Sid Meier’s Pirates! Wii Review

23rd October 2010 - I was happy when I was asked to review this game. I have grown up as a fan of pirates. In fact I have been a fan of all of Sid Meier’s games. I first played pirates on the Commodore 64. Pirates was first released in 1987. The game has evolved quite a bit since then. Once again you are a Pirate captain out to find love, rescue your family and become the most feared pirate of the era……



The game starts with a video of your family being taken away by the evil Marquis Montalban. You then become a pirate captain and set off in search of your family. You have 5 different difficulty levels to choose from, and then five eras from the 1600’s. Then you choose your allegiance, from English, Spanish, French or Dutch.


As you set out you need to visit towns to find out information from the taverns, as well as hire crew for your fleet. Also as you defeat different vessels you will need to meet governor’s to receive promotions and try your skills at dancing to win over their daughters. In town you can also visit the shipwright to fix your ships, the merchant to sell goods that you have plundered.


How you go about your adventures is up to you, although the main story is about freeing your family, it is up to you how you go about it, you can become the worst pirate and attack everyone, be loyal to your nation and build up your rank with that nation or make it your life’s work to save your family or even just forget about them. You must always build your fortune so that you keep your crew happy and always keep an eye on your food supplies.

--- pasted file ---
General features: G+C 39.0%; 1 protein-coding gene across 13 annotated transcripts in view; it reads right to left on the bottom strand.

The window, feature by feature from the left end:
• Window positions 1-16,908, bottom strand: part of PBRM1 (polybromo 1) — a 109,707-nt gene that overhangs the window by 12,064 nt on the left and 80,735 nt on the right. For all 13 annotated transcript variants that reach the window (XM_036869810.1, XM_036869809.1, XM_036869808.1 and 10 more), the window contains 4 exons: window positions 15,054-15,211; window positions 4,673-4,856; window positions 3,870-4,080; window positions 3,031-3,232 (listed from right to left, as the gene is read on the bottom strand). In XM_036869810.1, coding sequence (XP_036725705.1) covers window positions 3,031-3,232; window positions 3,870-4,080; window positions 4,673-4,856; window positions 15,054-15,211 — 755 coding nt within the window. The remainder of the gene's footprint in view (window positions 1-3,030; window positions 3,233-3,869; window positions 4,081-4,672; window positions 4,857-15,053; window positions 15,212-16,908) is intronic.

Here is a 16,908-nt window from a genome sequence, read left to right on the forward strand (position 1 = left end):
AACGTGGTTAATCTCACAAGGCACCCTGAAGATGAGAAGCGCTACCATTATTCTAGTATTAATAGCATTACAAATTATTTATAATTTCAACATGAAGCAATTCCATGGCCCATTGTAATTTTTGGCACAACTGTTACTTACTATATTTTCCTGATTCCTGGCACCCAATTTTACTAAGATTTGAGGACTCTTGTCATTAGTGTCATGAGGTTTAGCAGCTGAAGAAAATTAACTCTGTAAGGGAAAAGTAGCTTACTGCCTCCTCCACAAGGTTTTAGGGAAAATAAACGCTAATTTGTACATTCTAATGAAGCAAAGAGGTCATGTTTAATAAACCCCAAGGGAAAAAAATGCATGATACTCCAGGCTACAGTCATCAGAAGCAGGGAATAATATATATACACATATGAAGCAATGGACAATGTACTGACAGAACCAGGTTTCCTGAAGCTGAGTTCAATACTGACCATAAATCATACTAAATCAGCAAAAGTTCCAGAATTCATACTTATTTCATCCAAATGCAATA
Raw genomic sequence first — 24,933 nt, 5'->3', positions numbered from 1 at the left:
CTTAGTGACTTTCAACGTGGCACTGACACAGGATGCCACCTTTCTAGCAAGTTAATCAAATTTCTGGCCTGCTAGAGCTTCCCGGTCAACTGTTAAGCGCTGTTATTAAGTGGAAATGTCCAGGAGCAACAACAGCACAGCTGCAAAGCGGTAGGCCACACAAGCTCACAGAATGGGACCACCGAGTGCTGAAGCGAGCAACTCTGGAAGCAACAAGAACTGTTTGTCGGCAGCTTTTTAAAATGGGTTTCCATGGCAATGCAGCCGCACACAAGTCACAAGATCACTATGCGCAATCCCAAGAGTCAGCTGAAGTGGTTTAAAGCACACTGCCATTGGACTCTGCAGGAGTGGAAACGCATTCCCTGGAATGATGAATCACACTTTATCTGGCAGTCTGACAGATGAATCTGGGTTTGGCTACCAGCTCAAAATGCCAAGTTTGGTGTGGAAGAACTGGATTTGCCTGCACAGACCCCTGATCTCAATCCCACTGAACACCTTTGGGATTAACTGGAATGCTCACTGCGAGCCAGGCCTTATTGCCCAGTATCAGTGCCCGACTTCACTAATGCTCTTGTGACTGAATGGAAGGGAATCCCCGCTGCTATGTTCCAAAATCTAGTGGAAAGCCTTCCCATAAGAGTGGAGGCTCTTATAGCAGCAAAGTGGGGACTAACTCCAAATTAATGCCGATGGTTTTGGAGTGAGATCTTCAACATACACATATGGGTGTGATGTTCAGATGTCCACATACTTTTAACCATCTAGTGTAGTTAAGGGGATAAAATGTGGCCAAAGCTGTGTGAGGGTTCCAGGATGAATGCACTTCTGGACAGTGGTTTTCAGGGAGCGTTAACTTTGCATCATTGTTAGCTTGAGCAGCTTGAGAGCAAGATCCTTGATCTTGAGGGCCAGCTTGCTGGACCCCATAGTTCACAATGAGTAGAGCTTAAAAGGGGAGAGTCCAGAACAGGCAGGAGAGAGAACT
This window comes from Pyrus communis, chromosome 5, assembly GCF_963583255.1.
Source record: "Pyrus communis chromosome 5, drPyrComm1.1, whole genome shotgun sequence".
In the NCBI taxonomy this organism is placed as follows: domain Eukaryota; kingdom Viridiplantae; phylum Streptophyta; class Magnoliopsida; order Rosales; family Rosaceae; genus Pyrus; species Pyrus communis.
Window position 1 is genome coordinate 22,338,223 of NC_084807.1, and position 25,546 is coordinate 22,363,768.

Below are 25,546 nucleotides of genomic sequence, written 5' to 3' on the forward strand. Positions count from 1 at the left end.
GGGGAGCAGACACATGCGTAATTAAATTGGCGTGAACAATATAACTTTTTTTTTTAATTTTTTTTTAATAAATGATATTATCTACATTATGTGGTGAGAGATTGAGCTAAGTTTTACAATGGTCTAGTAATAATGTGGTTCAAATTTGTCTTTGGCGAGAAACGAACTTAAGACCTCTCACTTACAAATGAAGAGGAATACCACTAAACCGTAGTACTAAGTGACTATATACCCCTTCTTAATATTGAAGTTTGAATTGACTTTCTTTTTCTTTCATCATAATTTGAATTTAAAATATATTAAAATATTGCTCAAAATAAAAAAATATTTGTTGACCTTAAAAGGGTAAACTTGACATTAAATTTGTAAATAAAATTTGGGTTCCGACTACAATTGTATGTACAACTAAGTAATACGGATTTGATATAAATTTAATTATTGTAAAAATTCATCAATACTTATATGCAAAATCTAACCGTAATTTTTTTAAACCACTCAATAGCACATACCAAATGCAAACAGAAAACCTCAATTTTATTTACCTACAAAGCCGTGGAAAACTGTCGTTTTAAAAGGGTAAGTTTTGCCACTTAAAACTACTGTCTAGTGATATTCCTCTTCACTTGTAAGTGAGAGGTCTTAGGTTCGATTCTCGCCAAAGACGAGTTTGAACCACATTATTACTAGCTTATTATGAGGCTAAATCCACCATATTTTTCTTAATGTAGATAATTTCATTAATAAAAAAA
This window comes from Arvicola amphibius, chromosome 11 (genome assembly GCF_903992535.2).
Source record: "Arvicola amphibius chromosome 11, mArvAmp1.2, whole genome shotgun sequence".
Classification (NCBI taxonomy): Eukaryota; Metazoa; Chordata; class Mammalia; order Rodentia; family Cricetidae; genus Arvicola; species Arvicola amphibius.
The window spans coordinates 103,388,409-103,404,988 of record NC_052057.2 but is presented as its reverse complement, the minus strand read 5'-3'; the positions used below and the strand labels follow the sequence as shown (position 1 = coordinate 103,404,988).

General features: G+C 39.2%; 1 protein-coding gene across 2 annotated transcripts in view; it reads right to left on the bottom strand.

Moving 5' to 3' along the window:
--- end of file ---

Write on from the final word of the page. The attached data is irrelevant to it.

Although there is a feature that allows a second player to get involved in the mini games I don’t think that this will really be a function that is taken up.  In sword fighting it allows you to play as a parrot and attack the enemy captain and in sea battles it allows you to raise and lower the sails.


The controls are quite poor considering the technology of the Wii remotes.  Instead of being a true experience of sword fighting controlled by your thrusts you swing up to do one action left another.  It would have been more enjoyable had they gone for a first person view and you use the remote like you would a real sword. That being said the controls of the Wii still outweigh the old keystroke command of the PC.



The graphics in Sid Meier’s pirates! aren’t up to scratch. The graphics are cartoonish and suit the game well and do have some good detail, but for the most part they noticeably choppy. Although you can't expect too much from the Wii due to its technology, there are definitely much better looking Wii games out there.



The sound in Sid Meier’s Pirates! is basic and very repetitive. With today's audio standards, this game falls very short of what is expected, even for the Wii console. It has a mixture of Spanish style music and sound effects. Although it is in staying with the older versions, it would have been good to see an improvement here.



Sid Meier’s Pirates! has hours of gameplay for the whole family, being that you choose how you follow your career the whole way through so no two games are the same. As well as the main game you also have mini games within the game and they have added 2 new mini games from the other editions. At the price I think this would be a good buy for the whole family.



When I first started to play this game I was very excited and would have given it a 9-9.5 out of 10 more on nostalgia value than anything. But with the mini games becoming tiresome so quickly and the load times between mini games it takes away from the enjoyment, hence my final score of 7.5 out of 10.


I must confess though that I am more of a pc enthusiast and don’t have a lot of load times during games so I am spoilt. For hardcore Wii fans though, I don’t think the load times will deter too much from the experience.


AAG SCORE: 7.5/10



- Still fun after all these years

- Hours of gameplay

- Non-Linear storyline



- Controls are very basic and not well implemented

- Video is choppy and not completed well in places


Reviewed and Written by Guest reviewer Dale Blake